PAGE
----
Here are a few of the kit building essentials that guide all of my builds.
1. Use the Layout Sheet
Each kit has a parts layout sheet in the instructions, usually before the assembly instructions begin. It is placed in that location with good reason: so that you will check your parts before you begin your build.
Lay the sheet flat (I sometimes iron mine flat) on your work space and put each part right on the sheet as you sort them. Have four drawer-bottom pieces? Make a stack and count them out. Seem silly? Do it anyway. Here’s why.
This step will accomplish two important things: first, you know if you are missing something. Yes, even sealed kits could have parts missing. Best to know before you start. Second, it helps you to get the right parts as you are building. Laying them out helps to identify them, which is no small chore with a chest-on-chest or a highboy.
2. Test-fit Components
In general, The House of Miniatures kits fit and align very well right out of the box, but I like to lightly sand all of the pieces, plus the butt ends, and test fit everything so that I know where my challenges lie before I meet them. You never know when something has been stored in a damp place or, for open boxes, been damaged. Find out before you open your bottle of glue.
Before you apply any glue, make sure that your pieces fit together well and figure out if you will need to use clamps or a squaring jig to hold the joint tight while it dries. Nothing kills your enjoyment so fast as things that don’t fit right, especially when you have glue drying in a joint!
3. Add Details
Make Your Kit Builds Pop
I’ve seen a lot of The House of Miniatures kits built and on display. For your first few builds you’re satisfied if your built piece looks nearly as nice as the picture on the box. Once you’ve learned to replicate the standard build you’ll realize that they all start looking the same. Find your own flair.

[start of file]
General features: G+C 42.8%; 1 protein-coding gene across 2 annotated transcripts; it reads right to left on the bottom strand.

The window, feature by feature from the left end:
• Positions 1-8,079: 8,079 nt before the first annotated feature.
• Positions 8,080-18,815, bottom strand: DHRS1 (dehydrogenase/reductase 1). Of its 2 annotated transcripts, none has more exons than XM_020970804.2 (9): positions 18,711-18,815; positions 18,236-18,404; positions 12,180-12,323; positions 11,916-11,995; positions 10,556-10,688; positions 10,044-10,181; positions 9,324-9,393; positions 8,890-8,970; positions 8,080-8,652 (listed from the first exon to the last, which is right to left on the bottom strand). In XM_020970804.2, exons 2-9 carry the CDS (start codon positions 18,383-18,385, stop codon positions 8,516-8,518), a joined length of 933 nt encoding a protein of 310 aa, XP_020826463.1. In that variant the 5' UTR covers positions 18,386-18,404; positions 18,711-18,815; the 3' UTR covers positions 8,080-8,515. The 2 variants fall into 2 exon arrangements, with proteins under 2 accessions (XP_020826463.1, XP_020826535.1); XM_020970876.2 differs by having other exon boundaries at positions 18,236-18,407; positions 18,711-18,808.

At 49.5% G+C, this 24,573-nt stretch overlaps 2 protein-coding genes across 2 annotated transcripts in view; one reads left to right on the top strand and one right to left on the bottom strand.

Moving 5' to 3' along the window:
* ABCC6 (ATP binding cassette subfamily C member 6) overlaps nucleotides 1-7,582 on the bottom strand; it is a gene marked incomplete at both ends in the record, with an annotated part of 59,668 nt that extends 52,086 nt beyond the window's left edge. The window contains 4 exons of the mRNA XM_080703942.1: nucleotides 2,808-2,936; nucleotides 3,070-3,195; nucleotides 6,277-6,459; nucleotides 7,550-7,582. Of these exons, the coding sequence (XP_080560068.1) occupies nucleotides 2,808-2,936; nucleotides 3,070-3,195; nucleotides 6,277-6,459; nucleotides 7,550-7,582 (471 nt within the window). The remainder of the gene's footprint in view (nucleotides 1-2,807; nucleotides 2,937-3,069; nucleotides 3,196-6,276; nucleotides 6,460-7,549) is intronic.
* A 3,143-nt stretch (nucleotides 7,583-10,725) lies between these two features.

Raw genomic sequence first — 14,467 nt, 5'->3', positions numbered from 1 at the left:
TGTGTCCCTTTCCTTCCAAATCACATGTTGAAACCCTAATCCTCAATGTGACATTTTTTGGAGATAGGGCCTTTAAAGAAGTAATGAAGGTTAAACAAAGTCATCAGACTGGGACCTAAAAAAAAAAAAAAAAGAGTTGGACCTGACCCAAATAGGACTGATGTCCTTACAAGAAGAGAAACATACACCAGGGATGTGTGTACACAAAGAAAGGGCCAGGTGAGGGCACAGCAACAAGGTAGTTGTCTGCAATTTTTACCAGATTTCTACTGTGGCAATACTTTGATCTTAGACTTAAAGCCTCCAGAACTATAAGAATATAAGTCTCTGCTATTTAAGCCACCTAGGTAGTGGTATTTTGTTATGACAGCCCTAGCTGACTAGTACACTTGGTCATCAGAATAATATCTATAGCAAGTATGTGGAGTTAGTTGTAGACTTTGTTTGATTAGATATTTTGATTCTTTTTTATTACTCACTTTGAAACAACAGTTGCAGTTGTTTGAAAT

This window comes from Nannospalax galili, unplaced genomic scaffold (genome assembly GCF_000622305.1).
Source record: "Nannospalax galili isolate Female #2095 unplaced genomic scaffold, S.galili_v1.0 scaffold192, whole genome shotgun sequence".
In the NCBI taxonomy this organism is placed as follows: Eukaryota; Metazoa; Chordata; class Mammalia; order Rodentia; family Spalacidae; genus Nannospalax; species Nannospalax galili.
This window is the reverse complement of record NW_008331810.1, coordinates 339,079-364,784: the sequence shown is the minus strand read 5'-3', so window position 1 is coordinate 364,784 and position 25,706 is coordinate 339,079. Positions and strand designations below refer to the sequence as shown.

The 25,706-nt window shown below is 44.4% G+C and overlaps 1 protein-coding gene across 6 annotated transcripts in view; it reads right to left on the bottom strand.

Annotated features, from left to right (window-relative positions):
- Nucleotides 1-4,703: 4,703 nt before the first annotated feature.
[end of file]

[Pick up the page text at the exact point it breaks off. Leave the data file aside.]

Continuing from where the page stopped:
You may paint a chest-on-chest instead of staining it, or do a “kit bash” where you combine parts from two or more kits to make something new (or wind up with a Frankenstein monster, but I digress).
Somewhere along the way you’ll get the desire to improve the level of detail. I’ve changed fabric on chairs (silk from old ties works great!), painted little scenes and patterns on slant front desks, upgraded hardware to working bales, and even attempted to “japan” a tea table with black lacquer and gold paint. But my favorite upgrade is reshaping the wood.
If you want to try a little carving, the kit wood is fairly easy to work with. The trick is to:
- get the picture in your head
- commit the design to paper, and then
- figure out how to model that concept in 3D
Keep Your Eye on the Ball
One of my favorite details to add to Chippendale kits is carved feet on their tiny legs. The Ball and Claw fascinates people, and it turns out that there is a simple trick that will make you a passable mini woodcarver of this feature: “Keep your eye on the ball.”
If you can keep the ball well-defined in your mind’s eye, as well as in the pattern, you will find that the claws are the easy part. The wood isn’t really hard enough to make well-defined talons, but if you can make a smooth, rounded ball you will have carried off the illusion fairly well.
X-Acto blades, needle files, and folded scraps of sandpaper are the only tools you really need. Tiny chisels or a Dremel tool with engraving bits are harder to use, but can give better results once you master them.
What are your basic kit building essentials?
These are just a few of the basics that I try to follow with every build. They enhance my enjoyment and my results. Do you have any simple tips that you use when building? I’d love to hear about them. Plese share in the comments below or over on the THoM Facebook page.